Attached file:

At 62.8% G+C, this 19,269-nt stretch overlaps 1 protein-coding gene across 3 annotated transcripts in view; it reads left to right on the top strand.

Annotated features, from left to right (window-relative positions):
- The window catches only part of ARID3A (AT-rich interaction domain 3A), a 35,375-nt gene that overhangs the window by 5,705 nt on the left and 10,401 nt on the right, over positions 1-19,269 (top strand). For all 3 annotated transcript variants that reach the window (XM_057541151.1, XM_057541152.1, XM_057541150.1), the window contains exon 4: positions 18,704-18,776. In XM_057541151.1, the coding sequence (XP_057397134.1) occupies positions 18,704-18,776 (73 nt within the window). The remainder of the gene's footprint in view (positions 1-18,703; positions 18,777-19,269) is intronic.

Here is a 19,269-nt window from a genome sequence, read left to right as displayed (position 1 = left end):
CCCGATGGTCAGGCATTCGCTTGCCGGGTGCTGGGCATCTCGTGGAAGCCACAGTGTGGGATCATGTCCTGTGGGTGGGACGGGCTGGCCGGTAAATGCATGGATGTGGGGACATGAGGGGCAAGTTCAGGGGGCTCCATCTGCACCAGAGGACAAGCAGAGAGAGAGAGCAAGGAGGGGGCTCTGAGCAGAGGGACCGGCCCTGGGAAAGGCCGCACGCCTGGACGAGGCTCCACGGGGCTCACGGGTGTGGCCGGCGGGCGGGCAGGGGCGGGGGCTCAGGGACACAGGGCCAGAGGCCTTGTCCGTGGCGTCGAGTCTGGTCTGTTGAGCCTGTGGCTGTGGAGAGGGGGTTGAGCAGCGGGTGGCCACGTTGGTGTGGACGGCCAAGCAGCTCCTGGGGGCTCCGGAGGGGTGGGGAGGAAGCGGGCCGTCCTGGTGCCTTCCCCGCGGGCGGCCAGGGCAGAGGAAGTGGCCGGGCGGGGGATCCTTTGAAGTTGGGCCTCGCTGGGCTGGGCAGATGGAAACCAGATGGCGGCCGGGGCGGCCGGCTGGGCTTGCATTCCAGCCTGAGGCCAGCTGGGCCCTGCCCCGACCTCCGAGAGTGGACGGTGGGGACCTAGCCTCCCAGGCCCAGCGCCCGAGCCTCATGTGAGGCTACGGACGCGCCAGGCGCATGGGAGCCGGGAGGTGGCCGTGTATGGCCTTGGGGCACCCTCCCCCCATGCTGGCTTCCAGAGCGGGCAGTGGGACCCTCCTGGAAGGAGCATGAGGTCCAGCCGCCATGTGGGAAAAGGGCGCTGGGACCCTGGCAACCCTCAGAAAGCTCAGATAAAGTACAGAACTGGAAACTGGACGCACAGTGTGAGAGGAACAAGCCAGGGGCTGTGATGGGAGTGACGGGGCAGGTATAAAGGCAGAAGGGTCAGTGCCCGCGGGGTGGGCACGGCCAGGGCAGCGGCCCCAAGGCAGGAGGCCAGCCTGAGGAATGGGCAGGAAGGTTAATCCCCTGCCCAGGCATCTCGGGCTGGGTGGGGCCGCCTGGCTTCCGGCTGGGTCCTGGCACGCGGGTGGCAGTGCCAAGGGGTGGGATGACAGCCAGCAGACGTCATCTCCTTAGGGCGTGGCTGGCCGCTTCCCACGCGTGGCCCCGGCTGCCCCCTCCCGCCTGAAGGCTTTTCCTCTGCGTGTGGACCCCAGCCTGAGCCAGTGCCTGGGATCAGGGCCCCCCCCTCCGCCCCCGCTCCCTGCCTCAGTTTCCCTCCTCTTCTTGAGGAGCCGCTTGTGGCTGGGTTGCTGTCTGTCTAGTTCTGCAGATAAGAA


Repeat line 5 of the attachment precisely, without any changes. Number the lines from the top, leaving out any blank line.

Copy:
CCCGATGGTCAGGCATTCGCTTGCCGGGTGCTGGGCATCTCGTGGAAGCCACAGTGTGGGATCATGTCCTGTGGGTGGGACGGGCTGGCCGGTAAATGCATGGATGTGGGGACATGAGGGGCAAGTTCAGGGGGCTCCATCTGCACCAGAGGACAAGCAGAGAGAGAGAGCAAGGAGGGGGCTCTGAGCAGAGGGACCGGCCCTGGGAAAGGCCGCACGCCTGGACGAGGCTCCACGGGGCTCACGGGTGTGGCCGGCGGGCGGGCAGGGGCGGGGGCTCAGGGACACAGGGCCAGAGGCCTTGTCCGTGGCGTCGAGTCTGGTCTGTTGAGCCTGTGGCTGTGGAGAGGGGGTTGAGCAGCGGGTGGCCACGTTGGTGTGGACGGCCAAGCAGCTCCTGGGGGCTCCGGAGGGGTGGGGAGGAAGCGGGCCGTCCTGGTGCCTTCCCCGCGGGCGGCCAGGGCAGAGGAAGTGGCCGGGCGGGGGATCCTTTGAAGTTGGGCCTCGCTGGGCTGGGCAGATGGAAACCAGATGGCGGCCGGGGCGGCCGGCTGGGCTTGCATTCCAGCCTGAGGCCAGCTGGGCCCTGCCCCGACCTCCGAGAGTGGACGGTGGGGACCTAGCCTCCCAGGCCCAGCGCCCGAGCCTCATGTGAGGCTACGGACGCGCCAGGCGCATGGGAGCCGGGAGGTGGCCGTGTATGGCCTTGGGGCACCCTCCCCCCATGCTGGCTTCCAGAGCGGGCAGTGGGACCCTCCTGGAAGGAGCATGAGGTCCAGCCGCCATGTGGGAAAAGGGCGCTGGGACCCTGGCAACCCTCAGAAAGCTCAGATAAAGTACAGAACTGGAAACTGGACGCACAGTGTGAGAGGAACAAGCCAGGGGCTGTGATGGGAGTGACGGGGCAGGTATAAAGGCAGAAGGGTCAGTGCCCGCGGGGTGGGCACGGCCAGGGCAGCGGCCCCAAGGCAGGAGGCCAGCCTGAGGAATGGGCAGGAAGGTTAATCCCCTGCCCAGGCATCTCGGGCTGGGTGGGGCCGCCTGGCTTCCGGCTGGGTCCTGGCACGCGGGTGGCAGTGCCAAGGGGTGGGATGACAGCCAGCAGACGTCATCTCCTTAGGGCGTGGCTGGCCGCTTCCCACGCGTGGCCCCGGCTGCCCCCTCCCGCCTGAAGGCTTTTCCTCTGCGTGTGGACCCCAGCCTGAGCCAGTGCCTGGGATCAGGGCCCCCCCCTCCGCCCCCGCTCCCTGCCTCAGTTTCCCTCCTCTTCTTGAGGAGCCGCTTGTGGCTGGGTTGCTGTCTGTCTAGTTCTGCAGATAAGAA